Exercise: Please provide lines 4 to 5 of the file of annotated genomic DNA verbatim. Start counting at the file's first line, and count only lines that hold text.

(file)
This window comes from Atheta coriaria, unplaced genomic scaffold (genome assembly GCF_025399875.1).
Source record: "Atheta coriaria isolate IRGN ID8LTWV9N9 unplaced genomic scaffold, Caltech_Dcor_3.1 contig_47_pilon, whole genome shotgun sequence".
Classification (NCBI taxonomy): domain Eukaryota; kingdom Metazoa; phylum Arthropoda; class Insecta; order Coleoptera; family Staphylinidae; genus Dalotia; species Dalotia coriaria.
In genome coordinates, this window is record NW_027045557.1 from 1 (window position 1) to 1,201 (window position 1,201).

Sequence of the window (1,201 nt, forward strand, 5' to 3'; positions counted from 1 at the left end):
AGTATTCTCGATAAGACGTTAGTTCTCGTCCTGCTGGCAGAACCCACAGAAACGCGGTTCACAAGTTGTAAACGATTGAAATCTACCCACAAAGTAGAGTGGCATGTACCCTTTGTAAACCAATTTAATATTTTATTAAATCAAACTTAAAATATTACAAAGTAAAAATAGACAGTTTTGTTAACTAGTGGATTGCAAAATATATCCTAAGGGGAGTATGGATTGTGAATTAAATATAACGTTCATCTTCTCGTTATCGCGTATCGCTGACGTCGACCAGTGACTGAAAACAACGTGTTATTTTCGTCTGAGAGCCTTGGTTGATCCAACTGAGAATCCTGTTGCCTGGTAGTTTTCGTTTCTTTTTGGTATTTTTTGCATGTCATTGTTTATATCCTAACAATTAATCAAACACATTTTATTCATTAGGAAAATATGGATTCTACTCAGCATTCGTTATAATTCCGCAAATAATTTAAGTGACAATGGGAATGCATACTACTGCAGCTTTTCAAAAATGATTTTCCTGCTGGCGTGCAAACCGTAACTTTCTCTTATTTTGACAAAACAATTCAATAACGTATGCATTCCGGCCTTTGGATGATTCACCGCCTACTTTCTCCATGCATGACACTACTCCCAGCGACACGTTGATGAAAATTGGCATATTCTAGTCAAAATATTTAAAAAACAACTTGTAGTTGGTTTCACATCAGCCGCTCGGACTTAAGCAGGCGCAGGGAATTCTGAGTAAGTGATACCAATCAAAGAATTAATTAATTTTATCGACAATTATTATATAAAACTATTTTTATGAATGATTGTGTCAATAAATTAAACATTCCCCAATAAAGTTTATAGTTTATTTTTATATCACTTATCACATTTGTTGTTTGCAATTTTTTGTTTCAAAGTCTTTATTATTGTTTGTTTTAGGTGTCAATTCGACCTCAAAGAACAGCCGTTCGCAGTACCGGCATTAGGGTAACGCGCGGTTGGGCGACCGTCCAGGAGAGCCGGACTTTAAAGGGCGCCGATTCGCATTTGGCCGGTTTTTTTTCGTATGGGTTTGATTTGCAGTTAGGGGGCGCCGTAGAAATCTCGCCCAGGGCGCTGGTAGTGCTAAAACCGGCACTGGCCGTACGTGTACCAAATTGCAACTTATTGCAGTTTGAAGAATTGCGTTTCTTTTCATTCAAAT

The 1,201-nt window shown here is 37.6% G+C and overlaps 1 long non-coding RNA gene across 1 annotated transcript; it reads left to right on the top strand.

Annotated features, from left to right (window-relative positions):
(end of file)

In genome coordinates, this window is record NW_027045557.1 from 1 (window position 1) to 1,201 (window position 1,201).

Sequence of the window (1,201 nt, forward strand, 5' to 3'; positions counted from 1 at the left end):